|Bioresorbable resins, such as those offered by Teleflex Medical OEM, can be advantageous because of their potential impact on patient health and safety.|
Bioresorbable polymers can be very advantageous to the medical device designer owing to their unique properties and potential impact on patient health and safety. But they do present some unique challenges. While most issues can be overcome with forethought and experience, here are five tips to help engineers avoid the most common issues encountered when working with bioresorbable materials.
It is critical to not only establish how long the bioresorbable device should last in situ, but also to define what it means “to last.” If the design calls for the device to degrade after six months of use, for example, does that mean that the mechanical or physical properties are gone after six months, or that all remnants of the polymer are gone? For the majority of bioresorbable materials—the bulk erosion class of polymers—water permeates the entire device. And while the mechanical properties of the material may deteriorate in six months, it may take another year for all of the material to completely resorb in the body. As a corollary to this issue, the other class of bioresorbable polymers, surface erosion polymers, do not permit water to completely permeate the device; only the surface layer is affected by the degradation mechanisms at any time. So, the mechanical and physical properties of the device erode as a function of the dimensional characteristics of the medical device.
Determination of the degradation time must be based on the final device after all processing steps have been completed. The processing method—such as extrusion, compression molding, or solvent casting—along with such factors as the number of drying cycles for the polymers and storage time, can all affect molecular weight, molecular weight distribution, and crystallinity of the polymers. In turn, molecular weight properties and crystallinity can dramatically impact degradation time. This fact may be obvious, especially for people experienced with other polymers that are sensitive to water content, such as polyurethanes. But what may be less obvious is the impact of sterilization as a final processing step. Whether the method involves water or irradiation, sterilization can reduce the molecular weight of bioresorbable polymers by as much as 50%.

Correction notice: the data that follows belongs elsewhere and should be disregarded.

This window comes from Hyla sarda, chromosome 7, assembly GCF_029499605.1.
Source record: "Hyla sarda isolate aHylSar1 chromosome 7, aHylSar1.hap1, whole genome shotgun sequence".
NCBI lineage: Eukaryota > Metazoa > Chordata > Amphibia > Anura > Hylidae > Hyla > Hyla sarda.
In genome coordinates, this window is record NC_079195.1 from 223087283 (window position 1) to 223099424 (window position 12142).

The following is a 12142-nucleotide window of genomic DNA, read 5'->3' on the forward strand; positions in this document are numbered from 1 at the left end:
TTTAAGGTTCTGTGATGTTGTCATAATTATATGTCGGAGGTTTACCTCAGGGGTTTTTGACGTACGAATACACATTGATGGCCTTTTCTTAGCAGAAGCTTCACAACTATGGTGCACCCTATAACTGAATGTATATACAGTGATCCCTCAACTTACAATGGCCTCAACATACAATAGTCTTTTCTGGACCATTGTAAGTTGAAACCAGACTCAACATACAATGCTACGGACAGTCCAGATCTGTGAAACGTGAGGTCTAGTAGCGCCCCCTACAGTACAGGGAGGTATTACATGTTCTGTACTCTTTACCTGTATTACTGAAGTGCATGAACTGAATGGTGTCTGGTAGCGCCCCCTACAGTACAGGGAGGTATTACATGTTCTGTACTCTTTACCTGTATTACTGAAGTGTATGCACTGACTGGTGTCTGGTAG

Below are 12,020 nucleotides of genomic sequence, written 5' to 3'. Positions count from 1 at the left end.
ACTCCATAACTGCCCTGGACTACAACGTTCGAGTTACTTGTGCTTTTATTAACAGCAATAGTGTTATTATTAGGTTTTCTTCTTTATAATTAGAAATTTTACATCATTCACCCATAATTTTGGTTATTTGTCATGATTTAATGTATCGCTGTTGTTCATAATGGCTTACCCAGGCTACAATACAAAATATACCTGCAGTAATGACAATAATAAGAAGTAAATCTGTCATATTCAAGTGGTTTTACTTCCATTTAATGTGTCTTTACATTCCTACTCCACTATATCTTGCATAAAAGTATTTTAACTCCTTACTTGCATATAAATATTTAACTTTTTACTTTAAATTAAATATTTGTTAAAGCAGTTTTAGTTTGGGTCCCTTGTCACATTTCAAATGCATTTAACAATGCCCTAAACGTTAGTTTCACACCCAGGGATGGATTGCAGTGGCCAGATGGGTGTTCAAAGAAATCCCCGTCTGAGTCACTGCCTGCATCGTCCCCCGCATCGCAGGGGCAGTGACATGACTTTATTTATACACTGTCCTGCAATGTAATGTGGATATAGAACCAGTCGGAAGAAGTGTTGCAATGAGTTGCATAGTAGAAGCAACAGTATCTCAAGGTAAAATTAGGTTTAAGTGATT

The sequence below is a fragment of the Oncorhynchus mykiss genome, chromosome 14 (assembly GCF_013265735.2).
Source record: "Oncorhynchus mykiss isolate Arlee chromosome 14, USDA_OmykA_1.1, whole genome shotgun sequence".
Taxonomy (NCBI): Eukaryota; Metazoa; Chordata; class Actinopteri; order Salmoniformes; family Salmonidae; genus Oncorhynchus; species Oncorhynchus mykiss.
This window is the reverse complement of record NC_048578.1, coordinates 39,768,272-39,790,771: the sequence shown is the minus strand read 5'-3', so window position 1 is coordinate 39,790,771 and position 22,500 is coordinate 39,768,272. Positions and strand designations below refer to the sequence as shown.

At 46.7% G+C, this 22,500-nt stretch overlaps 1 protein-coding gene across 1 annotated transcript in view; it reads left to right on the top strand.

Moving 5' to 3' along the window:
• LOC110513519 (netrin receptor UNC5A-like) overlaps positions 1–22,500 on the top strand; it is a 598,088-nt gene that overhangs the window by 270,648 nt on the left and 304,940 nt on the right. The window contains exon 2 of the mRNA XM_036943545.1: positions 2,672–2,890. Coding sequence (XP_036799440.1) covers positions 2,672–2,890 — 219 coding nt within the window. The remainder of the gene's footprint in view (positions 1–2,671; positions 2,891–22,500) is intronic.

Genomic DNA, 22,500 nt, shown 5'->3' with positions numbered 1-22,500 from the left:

The exclusion of water during all phases of handling bioresorbable materials is critical. A defining characteristic of bioresorbable materials is that they are sensitive to aqueous degradation in situ. But designers and manufacturers sometimes forget that this characteristic is also a factor when handling the material prior to actual device use. It is imperative that companies take extra care in the storage, and therefore, the exclusion of water, throughout the lifetime of these polymers. This may include storage of the raw polymers; preparation of the polymers for processing; the processing environment; storage of the work in progress; and packaging/storage of the finished goods.
Consistency is key to reproducibility. To achieve reproducible performance of the finished medical device, the properties of the bioresorbable polymer must be consistent throughout the device. As noted, these polymers are susceptible to degradation—or at the very least, changes—during processing. With this in mind, it is critical to have uniform conditions throughout the processing steps. For example, if molding is employed, temperatures should be consistent and there should not be differences in residence time in various parts of the mold.
Consider the cost factor. Bioresorbable polymers are far more expensive than most conventional elastomers or engineering plastic. So, waste minimization is a very practical concern. We strongly recommend that designers partner with experienced micromolders that are specifically experienced in this area to ensure cost-effectiveness.
Steve Coulter is the senior research associate at Fallbrook Engineering Inc. (Escondido, CA).